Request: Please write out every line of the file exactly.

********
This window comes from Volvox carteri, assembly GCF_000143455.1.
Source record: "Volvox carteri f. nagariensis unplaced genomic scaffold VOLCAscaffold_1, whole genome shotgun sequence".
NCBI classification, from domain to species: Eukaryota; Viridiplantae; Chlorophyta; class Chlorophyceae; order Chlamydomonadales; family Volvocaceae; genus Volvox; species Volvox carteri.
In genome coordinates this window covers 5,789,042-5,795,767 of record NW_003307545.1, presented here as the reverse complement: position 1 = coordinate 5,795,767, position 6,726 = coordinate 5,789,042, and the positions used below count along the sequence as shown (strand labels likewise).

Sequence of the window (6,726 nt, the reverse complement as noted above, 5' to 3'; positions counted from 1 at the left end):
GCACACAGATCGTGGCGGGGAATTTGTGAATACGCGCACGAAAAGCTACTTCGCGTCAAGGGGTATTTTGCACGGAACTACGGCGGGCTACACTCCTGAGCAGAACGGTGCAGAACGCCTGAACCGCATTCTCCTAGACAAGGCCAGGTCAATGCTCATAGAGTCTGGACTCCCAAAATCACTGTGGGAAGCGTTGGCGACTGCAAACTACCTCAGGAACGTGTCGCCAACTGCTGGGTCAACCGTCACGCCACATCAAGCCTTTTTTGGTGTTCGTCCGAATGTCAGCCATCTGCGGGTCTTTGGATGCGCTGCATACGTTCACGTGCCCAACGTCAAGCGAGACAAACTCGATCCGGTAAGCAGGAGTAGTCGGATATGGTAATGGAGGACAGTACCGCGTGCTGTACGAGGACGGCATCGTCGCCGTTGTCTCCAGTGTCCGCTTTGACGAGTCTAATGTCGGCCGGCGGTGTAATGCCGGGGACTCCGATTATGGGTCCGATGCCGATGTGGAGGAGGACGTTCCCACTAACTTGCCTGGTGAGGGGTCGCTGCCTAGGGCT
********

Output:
This window comes from Volvox carteri, assembly GCF_000143455.1.
Source record: "Volvox carteri f. nagariensis unplaced genomic scaffold VOLCAscaffold_1, whole genome shotgun sequence".
NCBI classification, from domain to species: Eukaryota; Viridiplantae; Chlorophyta; class Chlorophyceae; order Chlamydomonadales; family Volvocaceae; genus Volvox; species Volvox carteri.
In genome coordinates this window covers 5,789,042-5,795,767 of record NW_003307545.1, presented here as the reverse complement: position 1 = coordinate 5,795,767, position 6,726 = coordinate 5,789,042, and the positions used below count along the sequence as shown (strand labels likewise).

Sequence of the window (6,726 nt, the reverse complement as noted above, 5' to 3'; positions counted from 1 at the left end):
GCACACAGATCGTGGCGGGGAATTTGTGAATACGCGCACGAAAAGCTACTTCGCGTCAAGGGGTATTTTGCACGGAACTACGGCGGGCTACACTCCTGAGCAGAACGGTGCAGAACGCCTGAACCGCATTCTCCTAGACAAGGCCAGGTCAATGCTCATAGAGTCTGGACTCCCAAAATCACTGTGGGAAGCGTTGGCGACTGCAAACTACCTCAGGAACGTGTCGCCAACTGCTGGGTCAACCGTCACGCCACATCAAGCCTTTTTTGGTGTTCGTCCGAATGTCAGCCATCTGCGGGTCTTTGGATGCGCTGCATACGTTCACGTGCCCAACGTCAAGCGAGACAAACTCGATCCGGTAAGCAGGAGTAGTCGGATATGGTAATGGAGGACAGTACCGCGTGCTGTACGAGGACGGCATCGTCGCCGTTGTCTCCAGTGTCCGCTTTGACGAGTCTAATGTCGGCCGGCGGTGTAATGCCGGGGACTCCGATTATGGGTCCGATGCCGATGTGGAGGAGGACGTTCCCACTAACTTGCCTGGTGAGGGGTCGCTGCCTAGGGCT